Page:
transparent_layer
Browse: First Back
of 1559 Forward End
Sundown over the Stardust
by Claus Richter | 13 February 2009
All photos © Dimitrios Tsatsas, Stylepark

What strikes you when you perform a short Internet search on Robert Venturi's and Denise Scott Brown's classic "Learning from Las Vegas" is that their unprejudiced rapprochement with the eclectic, symbol-rich architecture of the desert city was not only seen as an affront against good taste when it was published in 1972 but still makes some people turn up their noses today.

The affront against good taste started in 1968. Venturi and Scott Brown were lecturers at the highly respected University of Yale. In their seminars, they shifted the focus of their courses to study the seemingly profane, joyfully turning their backs on the value canon previously conveyed by the academic world. And this is how "Learning from Las Vegas" came about. Venturi und Scott Brown, accompanied by their students, headed off to Las Vegas as part of a ten-day study trip, which also took them to Disneyland and the studio of artist Ed Ruscha, and there they conducted a broad-based visual study of the architecture of the city of gambling. The group returned to Yale with thousands of photographs, which provided the basis for a book, which before long had become a rebellious classic.

"Learning from Las Vegas" contradicted the conventional ideology by taking the city's supposedly inferior architecture seriously and even showed fascination and enthusiasm for the tricks and ruses of the ostentatious, eye-catching buildings. This interpretation also resurfaced in cultural study texts, even making so bold as to devote specific attention and scientific interest to a great deal of what had, up to that point, been considered valueless and vulgar in academic circles.

Now, over 35 years after "Learning from Las Vegas" was first published, Swiss publishing company Scheidegger & Spiess have created a beautifully presented, illustrated book, which allows the reader to take a look inside the 1968 archive of photographic material, which formed the basis for Venturi's and Scott Brown's book. Over almost 200 pages, "Las Vegas Studio: Images from the Archives of Robert Venturi and Denise Scott Brown" takes the reader on a journey along an axis of time and perspective.

The Las Vegas of 1968 appears almost touchingly overviewable compared to the multi-million dollar theme worlds, which await the visitors these days. Rather than huge immersive artificial worlds, the historic pictures show a Las Vegas of functional buildings, billboards, neon signs and overly ornate facades. One could almost look wistfully at the legendary, larger than life concrete duck, which marked the location of the roast duck stall, which is the hallmark of this type of symbol-based architecture.

The pictures reflect an unbiased, whimsical curiosity for the structure and impact of Glitter City. An entire series of pictures was taken from a moving vehicle and show the deluge of billboards and advertising signs, which seduce the incoming visitor. Here and then, one spies a party of tourists standing in front of a building and occasionally, photographer and co-author Steven Izenour smiles and waves from the loading area of a hotel buggy. Denise Scott Brown captured herself on film in the mirrored surface of a hotel and took turns to pose with Robert Venturi with the city's silhouette in the background. And even the stunning picture of a dramatic sundown, in which the neon Stardust sign sways like some supernatural light silhouette with glowing red clouds in the background, was not to be denied them. See for yourself on page 128. It is precisely in these private moments that it becomes evident just how comprehensive the process was back then. The "Learning from Las Vegas" project meant really being there, clearing the perspective of all the restrictions a strictly "scientific" approach in the traditional meaning of the word would have produced.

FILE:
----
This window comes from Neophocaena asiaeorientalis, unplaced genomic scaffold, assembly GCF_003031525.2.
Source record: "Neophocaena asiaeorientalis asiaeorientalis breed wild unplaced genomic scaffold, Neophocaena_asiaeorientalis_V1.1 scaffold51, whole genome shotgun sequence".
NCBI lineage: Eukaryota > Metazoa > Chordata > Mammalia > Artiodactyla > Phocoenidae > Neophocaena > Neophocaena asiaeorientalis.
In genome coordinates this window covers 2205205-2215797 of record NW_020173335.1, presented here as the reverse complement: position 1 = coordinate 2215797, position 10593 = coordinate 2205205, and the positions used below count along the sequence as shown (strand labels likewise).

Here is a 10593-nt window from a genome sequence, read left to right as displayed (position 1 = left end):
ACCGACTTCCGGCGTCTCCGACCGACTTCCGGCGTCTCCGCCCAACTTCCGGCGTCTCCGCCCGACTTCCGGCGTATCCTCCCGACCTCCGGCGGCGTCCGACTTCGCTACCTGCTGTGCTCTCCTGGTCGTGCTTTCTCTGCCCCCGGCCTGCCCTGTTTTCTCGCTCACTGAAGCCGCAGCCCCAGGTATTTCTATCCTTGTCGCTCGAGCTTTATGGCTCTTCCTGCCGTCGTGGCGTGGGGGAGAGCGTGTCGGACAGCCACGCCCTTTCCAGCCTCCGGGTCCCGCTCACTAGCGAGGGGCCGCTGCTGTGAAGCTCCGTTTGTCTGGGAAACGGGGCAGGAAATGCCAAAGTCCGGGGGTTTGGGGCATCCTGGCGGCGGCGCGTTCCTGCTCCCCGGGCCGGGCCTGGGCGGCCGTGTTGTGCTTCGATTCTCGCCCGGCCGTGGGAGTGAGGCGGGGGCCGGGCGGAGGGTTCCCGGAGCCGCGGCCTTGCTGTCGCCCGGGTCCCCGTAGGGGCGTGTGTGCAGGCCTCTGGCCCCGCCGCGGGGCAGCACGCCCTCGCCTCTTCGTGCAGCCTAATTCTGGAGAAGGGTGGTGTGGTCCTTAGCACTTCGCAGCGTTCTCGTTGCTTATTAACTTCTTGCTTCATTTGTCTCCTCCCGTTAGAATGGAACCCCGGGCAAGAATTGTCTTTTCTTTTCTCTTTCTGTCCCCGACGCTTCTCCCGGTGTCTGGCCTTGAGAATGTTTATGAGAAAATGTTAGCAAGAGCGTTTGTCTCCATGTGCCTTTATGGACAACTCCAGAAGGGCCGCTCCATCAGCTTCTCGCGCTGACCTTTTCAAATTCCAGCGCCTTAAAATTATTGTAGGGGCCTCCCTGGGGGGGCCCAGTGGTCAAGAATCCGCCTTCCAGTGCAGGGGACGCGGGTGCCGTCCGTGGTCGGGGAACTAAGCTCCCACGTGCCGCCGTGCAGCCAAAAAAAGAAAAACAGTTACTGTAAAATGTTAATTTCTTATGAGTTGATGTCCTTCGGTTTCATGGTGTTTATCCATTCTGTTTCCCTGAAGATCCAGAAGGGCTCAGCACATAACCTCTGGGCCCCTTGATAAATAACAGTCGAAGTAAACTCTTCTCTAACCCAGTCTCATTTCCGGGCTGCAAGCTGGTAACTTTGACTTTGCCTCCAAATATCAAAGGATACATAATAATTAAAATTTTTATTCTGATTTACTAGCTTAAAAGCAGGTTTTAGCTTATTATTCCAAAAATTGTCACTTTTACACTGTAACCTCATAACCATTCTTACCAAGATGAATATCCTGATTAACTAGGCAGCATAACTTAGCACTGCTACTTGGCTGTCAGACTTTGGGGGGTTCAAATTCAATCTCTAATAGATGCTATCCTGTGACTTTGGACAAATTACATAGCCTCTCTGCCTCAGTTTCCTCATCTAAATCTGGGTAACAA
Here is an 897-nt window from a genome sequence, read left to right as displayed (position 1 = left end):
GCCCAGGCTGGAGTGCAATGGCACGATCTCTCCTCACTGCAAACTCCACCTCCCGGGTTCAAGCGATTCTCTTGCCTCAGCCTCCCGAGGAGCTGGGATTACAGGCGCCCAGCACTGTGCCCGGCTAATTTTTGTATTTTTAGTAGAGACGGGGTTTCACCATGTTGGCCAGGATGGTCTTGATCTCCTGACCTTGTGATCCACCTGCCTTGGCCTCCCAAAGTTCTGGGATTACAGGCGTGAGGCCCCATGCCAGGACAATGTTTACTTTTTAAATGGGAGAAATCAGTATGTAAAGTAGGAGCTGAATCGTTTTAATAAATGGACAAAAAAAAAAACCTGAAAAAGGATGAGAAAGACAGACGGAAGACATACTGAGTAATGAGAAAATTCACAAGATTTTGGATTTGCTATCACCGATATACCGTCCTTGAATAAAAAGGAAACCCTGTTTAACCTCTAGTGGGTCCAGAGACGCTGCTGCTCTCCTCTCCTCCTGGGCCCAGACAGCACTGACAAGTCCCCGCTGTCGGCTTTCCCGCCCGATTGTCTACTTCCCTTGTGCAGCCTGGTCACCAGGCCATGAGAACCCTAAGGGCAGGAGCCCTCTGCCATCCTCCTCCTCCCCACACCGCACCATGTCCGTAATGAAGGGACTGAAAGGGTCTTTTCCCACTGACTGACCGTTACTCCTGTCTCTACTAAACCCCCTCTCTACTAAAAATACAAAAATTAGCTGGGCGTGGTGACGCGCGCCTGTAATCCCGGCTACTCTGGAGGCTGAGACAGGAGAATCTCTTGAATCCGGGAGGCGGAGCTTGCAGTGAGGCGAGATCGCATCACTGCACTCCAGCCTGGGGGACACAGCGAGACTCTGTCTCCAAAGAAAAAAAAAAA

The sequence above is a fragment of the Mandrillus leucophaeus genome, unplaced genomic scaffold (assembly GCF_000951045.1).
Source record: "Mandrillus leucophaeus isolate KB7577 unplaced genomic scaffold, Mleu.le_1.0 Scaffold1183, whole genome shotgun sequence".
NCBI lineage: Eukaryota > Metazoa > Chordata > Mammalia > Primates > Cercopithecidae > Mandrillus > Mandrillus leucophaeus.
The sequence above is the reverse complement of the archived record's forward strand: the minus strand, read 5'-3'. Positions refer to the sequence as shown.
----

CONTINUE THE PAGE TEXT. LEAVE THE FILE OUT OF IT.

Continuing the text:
"Images from the Archives of Robert Venturi and Denise Scott Brown" opens up an approach to "profane" architecture which is different, for example, from Bernd and Hilla Becher's pointedly functional picture of industrial facilities, which were greeted with enthusiasm by the art world at practically the same time. The pictures of Las Vegas are not "neutral", nor do they do not conceal their authorship or motivation. In the introduction to the book, Denise Scott Brown is quoted as saying: "New analytic techniques must use film and videotape to convey the dynamism of sign architecture and the sequential experience of vast landscapes." , and it is precisely this experience that the pictures from their archives have preserved.

"Las Vegas Studio. Images from the Archives of Robert Venturi and Denise Scott Brown" is published by Scheidegger&Spiess.
192 pages, illustrated throughout
Texts by Martino Stierli, Peter Fischli, Rem Koolhaas, Hans Ulrich Obrist and Stanislaus von Moos
29,90 Euro

www.scheidegger-spiess.ch

addthis
News & Stories › 2009 › February
Sundown over the Stardust
by Claus Richter | 13 February 2009